If it is all in play and things do not get out of hand, and it does not interfere with a core value of making production on time, then they may allow this accidental value to continue, as new employees may be indoctrinated and feel like they are a part of something special.
However, if the accidental value does not align or interferes with a core value, then a leader may need to address it and redirect it.
Core values can affect the brand of a company- which is why it cannot be compromised.
COVID-19 is exposing our individual, organizational, and national values. It is not only important to have values but to prioritize the values you embrace. So, what are your values? You know your values by the way you handle adversity. Take a deep breath, look in the mirror of your heart, and ask.
Do I admire the values that I, my team, or my organization display under the adversity of our projects and programs? If you don’t like what you see, you can take steps to change; and change, we must.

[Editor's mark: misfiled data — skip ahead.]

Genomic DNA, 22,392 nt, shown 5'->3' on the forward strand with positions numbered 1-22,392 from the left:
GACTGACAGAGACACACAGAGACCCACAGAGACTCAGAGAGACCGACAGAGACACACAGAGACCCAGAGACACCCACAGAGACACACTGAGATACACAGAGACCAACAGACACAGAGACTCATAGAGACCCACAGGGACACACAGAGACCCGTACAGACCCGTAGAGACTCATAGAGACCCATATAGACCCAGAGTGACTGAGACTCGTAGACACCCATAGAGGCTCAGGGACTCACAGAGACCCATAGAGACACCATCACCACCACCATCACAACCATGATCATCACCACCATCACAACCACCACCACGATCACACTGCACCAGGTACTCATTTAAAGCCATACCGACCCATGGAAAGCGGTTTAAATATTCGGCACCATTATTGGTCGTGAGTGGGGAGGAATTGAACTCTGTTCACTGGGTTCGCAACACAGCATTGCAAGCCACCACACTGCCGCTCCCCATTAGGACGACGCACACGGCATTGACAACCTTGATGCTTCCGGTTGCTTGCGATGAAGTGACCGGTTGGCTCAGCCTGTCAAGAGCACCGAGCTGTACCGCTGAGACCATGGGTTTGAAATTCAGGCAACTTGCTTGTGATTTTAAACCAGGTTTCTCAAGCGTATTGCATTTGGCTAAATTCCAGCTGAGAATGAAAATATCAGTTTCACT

Gerald Leonard, PfMP, PMP, MCTS, CQIA, ITIL, COBIT, is the CEO of Principles of Execution (PofE), a Certified Minority Business Enterprise, Strategic Project Portfolio Management and Culture Change consulting practice with over 20 years of experience working with Federal and State Governments and large multinational corporations. He works with organizations and professionals who want to develop a culture that works, leveraging agile strategies to do more with less and improve your bottom line results. Gerald is the author of “Culture Is The Bass: 7 Principles for Developing A Culture That Works” and an upcoming book, “Symphonic Culture: Unify, Strategize, and Execute Collectively for Optimum Results.” Gerald writes about strategic portfolio management and organizational culture change.